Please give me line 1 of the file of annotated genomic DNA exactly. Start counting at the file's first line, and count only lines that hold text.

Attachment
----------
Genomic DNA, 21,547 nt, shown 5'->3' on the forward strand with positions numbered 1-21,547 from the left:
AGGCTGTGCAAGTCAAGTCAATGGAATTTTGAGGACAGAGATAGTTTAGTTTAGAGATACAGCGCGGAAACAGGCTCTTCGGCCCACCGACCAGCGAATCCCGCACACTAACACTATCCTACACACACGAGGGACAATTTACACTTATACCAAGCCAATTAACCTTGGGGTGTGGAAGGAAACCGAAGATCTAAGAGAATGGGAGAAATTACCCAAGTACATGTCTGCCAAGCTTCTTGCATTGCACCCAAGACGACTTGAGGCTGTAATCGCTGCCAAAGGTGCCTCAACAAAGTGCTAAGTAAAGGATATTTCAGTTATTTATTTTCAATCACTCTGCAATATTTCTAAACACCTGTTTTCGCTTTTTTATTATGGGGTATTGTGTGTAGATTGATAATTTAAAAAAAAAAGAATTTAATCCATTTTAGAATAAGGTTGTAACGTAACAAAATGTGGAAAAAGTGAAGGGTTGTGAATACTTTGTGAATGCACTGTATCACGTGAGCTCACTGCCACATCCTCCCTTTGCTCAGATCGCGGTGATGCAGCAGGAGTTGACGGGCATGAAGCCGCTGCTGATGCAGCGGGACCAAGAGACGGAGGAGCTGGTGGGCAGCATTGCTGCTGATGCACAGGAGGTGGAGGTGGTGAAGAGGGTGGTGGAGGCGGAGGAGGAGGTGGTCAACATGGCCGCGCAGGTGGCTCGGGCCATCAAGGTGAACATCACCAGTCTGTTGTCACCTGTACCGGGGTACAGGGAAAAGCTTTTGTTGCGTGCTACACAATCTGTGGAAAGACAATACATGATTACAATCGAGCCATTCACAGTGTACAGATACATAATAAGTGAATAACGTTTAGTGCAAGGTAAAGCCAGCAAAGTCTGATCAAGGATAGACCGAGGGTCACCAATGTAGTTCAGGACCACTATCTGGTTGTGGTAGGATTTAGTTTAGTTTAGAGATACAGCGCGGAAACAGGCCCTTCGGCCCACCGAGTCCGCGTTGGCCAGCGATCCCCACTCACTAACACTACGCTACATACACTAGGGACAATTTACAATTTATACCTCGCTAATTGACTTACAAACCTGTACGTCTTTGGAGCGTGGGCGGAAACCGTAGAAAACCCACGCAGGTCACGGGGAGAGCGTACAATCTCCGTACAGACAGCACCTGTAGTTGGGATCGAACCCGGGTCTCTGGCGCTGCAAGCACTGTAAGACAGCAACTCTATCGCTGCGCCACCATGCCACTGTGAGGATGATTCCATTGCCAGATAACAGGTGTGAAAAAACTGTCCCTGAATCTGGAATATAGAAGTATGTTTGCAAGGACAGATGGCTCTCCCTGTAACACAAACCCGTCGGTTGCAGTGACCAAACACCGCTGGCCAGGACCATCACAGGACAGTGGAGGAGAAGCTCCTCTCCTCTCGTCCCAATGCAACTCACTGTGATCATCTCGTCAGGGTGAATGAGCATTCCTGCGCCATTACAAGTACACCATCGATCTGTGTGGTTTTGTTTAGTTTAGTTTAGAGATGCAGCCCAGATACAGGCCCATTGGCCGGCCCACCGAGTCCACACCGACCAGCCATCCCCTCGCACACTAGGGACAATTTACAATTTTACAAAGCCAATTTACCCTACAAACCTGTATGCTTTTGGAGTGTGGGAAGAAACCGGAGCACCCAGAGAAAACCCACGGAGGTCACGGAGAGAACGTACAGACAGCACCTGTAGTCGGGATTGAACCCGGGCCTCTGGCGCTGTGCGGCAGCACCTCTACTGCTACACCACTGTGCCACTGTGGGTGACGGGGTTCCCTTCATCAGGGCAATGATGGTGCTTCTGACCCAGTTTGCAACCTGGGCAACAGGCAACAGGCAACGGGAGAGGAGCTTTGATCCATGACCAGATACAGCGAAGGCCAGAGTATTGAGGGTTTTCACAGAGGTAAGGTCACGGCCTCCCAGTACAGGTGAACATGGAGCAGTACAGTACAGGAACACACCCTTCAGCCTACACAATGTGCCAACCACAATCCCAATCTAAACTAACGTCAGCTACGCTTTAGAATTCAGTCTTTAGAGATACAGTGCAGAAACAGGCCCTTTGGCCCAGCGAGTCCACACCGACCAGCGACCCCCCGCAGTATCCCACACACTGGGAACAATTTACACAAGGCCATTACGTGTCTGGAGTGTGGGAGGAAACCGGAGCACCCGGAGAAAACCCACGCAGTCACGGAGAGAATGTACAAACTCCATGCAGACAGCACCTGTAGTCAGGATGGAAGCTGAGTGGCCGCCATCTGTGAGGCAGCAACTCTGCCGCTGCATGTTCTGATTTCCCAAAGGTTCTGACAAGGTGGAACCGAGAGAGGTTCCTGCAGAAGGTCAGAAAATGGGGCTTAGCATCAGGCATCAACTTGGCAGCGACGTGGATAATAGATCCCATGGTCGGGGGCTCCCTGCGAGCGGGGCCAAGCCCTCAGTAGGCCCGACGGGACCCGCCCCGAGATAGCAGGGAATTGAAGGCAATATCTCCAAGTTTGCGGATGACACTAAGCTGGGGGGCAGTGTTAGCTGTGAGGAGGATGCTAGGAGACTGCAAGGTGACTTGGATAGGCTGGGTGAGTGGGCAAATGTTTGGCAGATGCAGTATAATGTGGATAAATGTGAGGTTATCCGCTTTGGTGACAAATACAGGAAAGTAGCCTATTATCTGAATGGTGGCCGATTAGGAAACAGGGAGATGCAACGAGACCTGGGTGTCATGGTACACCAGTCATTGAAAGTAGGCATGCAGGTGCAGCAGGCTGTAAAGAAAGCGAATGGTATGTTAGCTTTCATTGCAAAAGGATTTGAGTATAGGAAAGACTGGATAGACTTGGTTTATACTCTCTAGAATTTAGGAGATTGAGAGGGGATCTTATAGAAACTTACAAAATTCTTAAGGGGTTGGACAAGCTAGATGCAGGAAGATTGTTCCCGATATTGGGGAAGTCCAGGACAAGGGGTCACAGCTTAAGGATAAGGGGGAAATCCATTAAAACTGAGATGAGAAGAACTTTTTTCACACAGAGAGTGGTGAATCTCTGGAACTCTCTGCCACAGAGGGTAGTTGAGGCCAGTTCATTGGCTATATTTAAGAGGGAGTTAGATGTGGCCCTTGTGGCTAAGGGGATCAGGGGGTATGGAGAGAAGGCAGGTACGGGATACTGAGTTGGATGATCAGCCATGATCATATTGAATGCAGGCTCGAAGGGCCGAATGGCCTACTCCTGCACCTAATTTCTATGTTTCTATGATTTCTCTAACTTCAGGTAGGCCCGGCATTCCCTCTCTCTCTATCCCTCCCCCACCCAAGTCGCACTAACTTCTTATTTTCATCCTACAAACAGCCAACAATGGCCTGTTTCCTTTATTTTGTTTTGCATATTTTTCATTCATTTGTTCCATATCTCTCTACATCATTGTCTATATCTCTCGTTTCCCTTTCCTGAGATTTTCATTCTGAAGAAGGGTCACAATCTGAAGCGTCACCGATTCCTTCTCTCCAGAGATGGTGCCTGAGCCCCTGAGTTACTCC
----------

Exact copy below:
Genomic DNA, 21,547 nt, shown 5'->3' on the forward strand with positions numbered 1-21,547 from the left: